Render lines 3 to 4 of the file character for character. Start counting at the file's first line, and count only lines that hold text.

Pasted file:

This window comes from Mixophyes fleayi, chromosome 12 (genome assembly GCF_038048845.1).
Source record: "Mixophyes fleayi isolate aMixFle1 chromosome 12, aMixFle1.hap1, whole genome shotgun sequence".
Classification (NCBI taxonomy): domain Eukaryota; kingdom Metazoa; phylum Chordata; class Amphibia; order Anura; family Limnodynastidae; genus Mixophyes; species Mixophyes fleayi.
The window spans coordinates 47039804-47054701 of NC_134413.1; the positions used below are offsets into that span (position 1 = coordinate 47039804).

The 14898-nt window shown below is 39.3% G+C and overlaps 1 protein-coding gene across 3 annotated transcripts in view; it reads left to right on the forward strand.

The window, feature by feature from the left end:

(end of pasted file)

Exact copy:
Classification (NCBI taxonomy): domain Eukaryota; kingdom Metazoa; phylum Chordata; class Amphibia; order Anura; family Limnodynastidae; genus Mixophyes; species Mixophyes fleayi.
The window spans coordinates 47039804-47054701 of NC_134413.1; the positions used below are offsets into that span (position 1 = coordinate 47039804).